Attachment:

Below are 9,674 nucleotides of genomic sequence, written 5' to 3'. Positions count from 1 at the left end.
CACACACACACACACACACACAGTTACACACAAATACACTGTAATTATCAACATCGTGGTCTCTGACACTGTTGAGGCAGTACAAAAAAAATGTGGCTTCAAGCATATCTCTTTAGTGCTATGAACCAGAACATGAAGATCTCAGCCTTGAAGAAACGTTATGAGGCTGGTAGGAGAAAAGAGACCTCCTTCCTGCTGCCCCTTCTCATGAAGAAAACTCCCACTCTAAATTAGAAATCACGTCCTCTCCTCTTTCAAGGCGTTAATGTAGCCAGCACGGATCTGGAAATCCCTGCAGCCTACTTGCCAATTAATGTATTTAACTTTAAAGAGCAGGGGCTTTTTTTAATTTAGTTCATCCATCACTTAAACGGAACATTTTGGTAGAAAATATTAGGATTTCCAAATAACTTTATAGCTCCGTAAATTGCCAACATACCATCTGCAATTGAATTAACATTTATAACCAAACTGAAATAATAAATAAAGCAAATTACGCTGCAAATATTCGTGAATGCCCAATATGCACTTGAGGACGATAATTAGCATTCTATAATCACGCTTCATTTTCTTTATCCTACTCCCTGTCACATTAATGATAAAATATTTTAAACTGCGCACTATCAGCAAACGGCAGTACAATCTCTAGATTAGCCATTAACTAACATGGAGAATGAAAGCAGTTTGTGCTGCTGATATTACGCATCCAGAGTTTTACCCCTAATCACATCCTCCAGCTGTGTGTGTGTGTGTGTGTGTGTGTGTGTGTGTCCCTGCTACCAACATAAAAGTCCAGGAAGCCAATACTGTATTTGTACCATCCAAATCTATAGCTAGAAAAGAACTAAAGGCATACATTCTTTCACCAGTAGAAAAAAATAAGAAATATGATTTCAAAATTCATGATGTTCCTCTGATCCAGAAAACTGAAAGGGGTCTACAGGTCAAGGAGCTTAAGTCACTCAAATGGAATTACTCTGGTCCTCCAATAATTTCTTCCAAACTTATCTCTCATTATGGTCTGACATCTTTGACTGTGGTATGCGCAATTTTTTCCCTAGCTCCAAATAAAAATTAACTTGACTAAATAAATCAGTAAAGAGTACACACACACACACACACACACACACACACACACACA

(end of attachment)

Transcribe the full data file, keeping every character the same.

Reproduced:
Below are 9,674 nucleotides of genomic sequence, written 5' to 3'. Positions count from 1 at the left end.
CACACACACACACACACACACAGTTACACACAAATACACTGTAATTATCAACATCGTGGTCTCTGACACTGTTGAGGCAGTACAAAAAAAATGTGGCTTCAAGCATATCTCTTTAGTGCTATGAACCAGAACATGAAGATCTCAGCCTTGAAGAAACGTTATGAGGCTGGTAGGAGAAAAGAGACCTCCTTCCTGCTGCCCCTTCTCATGAAGAAAACTCCCACTCTAAATTAGAAATCACGTCCTCTCCTCTTTCAAGGCGTTAATGTAGCCAGCACGGATCTGGAAATCCCTGCAGCCTACTTGCCAATTAATGTATTTAACTTTAAAGAGCAGGGGCTTTTTTTAATTTAGTTCATCCATCACTTAAACGGAACATTTTGGTAGAAAATATTAGGATTTCCAAATAACTTTATAGCTCCGTAAATTGCCAACATACCATCTGCAATTGAATTAACATTTATAACCAAACTGAAATAATAAATAAAGCAAATTACGCTGCAAATATTCGTGAATGCCCAATATGCACTTGAGGACGATAATTAGCATTCTATAATCACGCTTCATTTTCTTTATCCTACTCCCTGTCACATTAATGATAAAATATTTTAAACTGCGCACTATCAGCAAACGGCAGTACAATCTCTAGATTAGCCATTAACTAACATGGAGAATGAAAGCAGTTTGTGCTGCTGATATTACGCATCCAGAGTTTTACCCCTAATCACATCCTCCAGCTGTGTGTGTGTGTGTGTGTGTGTGTGTGTGTGTCCCTGCTACCAACATAAAAGTCCAGGAAGCCAATACTGTATTTGTACCATCCAAATCTATAGCTAGAAAAGAACTAAAGGCATACATTCTTTCACCAGTAGAAAAAAATAAGAAATATGATTTCAAAATTCATGATGTTCCTCTGATCCAGAAAACTGAAAGGGGTCTACAGGTCAAGGAGCTTAAGTCACTCAAATGGAATTACTCTGGTCCTCCAATAATTTCTTCCAAACTTATCTCTCATTATGGTCTGACATCTTTGACTGTGGTATGCGCAATTTTTTCCCTAGCTCCAAATAAAAATTAACTTGACTAAATAAATCAGTAAAGAGTACACACACACACACACACACACACACACACACACACA